pasting over ancient paintings on temple walls and pagoda stones in order to
"beautify" Pagan for tourists.  They also planted trees and grasses that
threaten to change the arid area into a green monster that will eat the stones.

"We are in danger of losing our heritage," said one source.  "This has
become an urgent problem in the last 10 months.  When 800-year-old ruins are
destroyed, they won't come back again tomorrow."

Shortly after SLORC came to power in 1988, they ordered the restoration of
all Pagan's 2,230 monuments.  Foreign experts under a UNESCO programme had
drawn up a master plan aimed at regulating development in the face of the
expected tourist influx.  The draft plan banned development in some areas,
controlled the height of buildings in others and set up a special zone to
the south where high-rise, international-style tourist facilities were
allowed to be built.  But those involved in the restoration project reported
that visiting generals and ministers often gave their own orders without
anybody daring to check if they were consistent with the plans or discussed
policy.  Today, the skilled UN teams no longer work on the site, which has
fuelled rumours of a dispute between military officials and UNESCO.

"We have very little training," admitted one source working at the Pagan
site.  "Most people in Burma think restoration means building (something)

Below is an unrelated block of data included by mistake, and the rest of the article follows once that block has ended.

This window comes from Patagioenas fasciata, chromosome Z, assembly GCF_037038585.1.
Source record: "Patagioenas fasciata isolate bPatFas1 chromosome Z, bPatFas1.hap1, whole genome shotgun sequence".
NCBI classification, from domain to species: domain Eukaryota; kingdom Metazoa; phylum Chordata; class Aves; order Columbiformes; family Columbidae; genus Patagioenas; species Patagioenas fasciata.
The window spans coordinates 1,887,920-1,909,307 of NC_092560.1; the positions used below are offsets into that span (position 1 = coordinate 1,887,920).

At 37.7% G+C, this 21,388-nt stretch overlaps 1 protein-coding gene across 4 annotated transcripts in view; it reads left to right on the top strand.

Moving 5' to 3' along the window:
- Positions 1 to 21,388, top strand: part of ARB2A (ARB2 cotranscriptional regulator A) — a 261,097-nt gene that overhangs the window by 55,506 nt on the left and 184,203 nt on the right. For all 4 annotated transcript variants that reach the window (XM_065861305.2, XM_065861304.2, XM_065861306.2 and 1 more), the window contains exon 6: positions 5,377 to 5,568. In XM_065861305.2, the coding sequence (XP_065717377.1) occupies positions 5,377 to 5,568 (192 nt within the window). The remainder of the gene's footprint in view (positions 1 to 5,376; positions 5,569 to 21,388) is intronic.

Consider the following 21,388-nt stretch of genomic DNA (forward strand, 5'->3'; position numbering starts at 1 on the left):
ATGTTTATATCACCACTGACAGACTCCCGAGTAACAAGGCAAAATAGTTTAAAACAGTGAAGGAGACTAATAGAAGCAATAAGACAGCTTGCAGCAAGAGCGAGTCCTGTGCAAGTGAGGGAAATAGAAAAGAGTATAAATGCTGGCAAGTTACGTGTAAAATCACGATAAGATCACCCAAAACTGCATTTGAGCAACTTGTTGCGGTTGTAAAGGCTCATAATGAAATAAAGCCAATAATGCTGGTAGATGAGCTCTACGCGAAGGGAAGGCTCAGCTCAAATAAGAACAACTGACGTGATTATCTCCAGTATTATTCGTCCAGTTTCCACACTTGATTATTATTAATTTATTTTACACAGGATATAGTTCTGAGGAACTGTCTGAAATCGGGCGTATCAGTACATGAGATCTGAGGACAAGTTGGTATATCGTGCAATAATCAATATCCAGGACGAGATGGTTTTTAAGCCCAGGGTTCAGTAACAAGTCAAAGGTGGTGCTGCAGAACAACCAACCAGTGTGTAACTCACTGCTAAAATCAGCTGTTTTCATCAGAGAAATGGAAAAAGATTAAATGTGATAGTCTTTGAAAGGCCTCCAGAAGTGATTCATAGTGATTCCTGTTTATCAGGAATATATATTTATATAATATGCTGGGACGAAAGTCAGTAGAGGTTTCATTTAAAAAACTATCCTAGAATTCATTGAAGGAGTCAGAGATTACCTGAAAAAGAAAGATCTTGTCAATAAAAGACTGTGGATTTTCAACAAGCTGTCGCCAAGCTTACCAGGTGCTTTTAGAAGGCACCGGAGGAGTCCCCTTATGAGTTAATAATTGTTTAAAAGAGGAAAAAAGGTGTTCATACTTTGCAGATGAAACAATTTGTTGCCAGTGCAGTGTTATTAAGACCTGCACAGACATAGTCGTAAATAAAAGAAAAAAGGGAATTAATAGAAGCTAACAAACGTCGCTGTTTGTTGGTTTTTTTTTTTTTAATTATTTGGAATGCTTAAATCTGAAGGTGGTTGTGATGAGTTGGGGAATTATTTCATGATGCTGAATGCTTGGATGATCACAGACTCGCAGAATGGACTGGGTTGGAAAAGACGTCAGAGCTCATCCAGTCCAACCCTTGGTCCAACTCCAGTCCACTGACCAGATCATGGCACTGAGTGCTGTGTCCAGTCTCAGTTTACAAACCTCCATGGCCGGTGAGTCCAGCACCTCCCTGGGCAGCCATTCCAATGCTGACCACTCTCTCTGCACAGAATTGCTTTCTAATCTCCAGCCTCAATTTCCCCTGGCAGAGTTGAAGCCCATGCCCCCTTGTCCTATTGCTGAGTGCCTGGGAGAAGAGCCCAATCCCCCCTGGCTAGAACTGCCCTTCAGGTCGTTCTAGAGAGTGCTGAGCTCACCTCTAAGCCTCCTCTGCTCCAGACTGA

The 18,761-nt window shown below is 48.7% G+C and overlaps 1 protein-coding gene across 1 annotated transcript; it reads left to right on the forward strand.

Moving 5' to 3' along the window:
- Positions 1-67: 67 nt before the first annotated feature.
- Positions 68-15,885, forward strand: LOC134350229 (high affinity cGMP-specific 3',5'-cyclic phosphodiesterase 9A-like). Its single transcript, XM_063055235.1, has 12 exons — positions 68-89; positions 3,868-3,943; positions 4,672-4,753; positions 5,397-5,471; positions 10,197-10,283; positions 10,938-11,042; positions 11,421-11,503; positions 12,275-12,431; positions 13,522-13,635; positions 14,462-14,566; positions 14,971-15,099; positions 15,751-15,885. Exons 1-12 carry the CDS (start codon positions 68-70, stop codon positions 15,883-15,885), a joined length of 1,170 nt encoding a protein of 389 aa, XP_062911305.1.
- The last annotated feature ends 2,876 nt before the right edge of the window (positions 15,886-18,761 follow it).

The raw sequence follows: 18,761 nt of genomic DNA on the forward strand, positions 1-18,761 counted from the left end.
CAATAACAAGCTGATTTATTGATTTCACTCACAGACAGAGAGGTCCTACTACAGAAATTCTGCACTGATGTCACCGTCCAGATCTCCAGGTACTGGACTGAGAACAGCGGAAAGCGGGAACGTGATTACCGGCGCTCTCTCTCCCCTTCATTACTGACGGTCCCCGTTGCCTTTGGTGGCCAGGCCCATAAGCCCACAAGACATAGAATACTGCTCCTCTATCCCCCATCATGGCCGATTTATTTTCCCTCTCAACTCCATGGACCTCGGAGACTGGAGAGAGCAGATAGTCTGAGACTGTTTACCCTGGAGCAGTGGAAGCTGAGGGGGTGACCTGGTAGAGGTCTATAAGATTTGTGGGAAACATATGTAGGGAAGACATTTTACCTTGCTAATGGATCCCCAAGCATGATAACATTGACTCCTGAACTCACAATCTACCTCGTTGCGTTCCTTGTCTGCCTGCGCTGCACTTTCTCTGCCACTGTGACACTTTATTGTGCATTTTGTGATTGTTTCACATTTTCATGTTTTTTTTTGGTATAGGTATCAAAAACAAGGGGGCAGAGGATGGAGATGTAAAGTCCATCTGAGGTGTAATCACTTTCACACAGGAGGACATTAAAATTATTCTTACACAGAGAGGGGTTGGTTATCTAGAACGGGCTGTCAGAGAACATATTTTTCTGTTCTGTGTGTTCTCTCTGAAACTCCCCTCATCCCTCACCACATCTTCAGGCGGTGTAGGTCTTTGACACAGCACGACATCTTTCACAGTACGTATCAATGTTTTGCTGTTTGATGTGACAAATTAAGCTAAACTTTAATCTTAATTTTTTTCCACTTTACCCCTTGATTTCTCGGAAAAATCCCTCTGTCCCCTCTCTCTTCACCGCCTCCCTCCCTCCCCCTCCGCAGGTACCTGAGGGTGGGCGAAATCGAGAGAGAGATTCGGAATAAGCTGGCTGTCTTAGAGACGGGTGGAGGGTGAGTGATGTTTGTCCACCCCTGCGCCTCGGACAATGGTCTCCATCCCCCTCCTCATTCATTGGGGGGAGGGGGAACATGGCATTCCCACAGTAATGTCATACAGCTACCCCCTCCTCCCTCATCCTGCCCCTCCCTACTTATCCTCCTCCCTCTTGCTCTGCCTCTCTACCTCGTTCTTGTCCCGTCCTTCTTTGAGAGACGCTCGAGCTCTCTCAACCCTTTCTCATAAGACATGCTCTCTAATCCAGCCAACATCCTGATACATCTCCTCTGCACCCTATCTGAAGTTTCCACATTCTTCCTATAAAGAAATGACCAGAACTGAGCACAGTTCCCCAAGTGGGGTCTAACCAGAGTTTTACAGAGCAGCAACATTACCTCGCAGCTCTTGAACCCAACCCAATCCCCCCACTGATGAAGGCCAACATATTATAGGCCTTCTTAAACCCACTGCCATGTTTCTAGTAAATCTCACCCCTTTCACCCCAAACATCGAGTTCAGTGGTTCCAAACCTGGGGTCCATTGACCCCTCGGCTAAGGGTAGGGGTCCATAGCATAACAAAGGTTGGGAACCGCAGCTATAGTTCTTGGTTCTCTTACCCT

new, painting it white and covering it with gold.  But this in not
restoration, this is destruction."


ASEAN: At the Alternative ASEAN Meeting in Bangkok on 29 and 30 October,
international and regional human rights advocates and Burmese opposition
groups formed a worldwide network to step up pressure on ASEAN and the
international community as a whole to take a clear-cut position on concerns
about Burma.  On the regional front, they called on ASEAN countries to
abandon the much-disputed policy of "constructive engagement" with Burma,
which has reinforced "untold injustice and suffering" for the Burmese
people, and instead adopt a policy that will bring about democratic and
human rights reforms in the country.  ASEAN was also urged not to grant
membership to Burma as this would prolong the illegitimate rule of the SLORC
and give them a de facto licence to continue the repression of Burmese citizens.

The represented groups issued an Alternative ASEAN Declaration, which
included a call for an international boycott of SLORC's ?Visit Myanmar
Year', which officially begins on 18 November.  They urged citizens of the
world to postpone plans to visit the country until the human rights
situation improves in Burma, "further that they communicate the grounds for
their decision to representatives of the SLORC and their local travel industry."

Hong Kong: The Hong Kong Section of Amnesty International stated in a letter
to the South China Morning Post (20.10.96) that supporters of the Burmese
people, including members of the HK Legislative Council and many students,
were appalled at the human rights situation in Burma which has deteriorated
sharply, just as Visit Myanmar Year is scheduled to begin.

"We have seen massive crackdowns and detention of National League for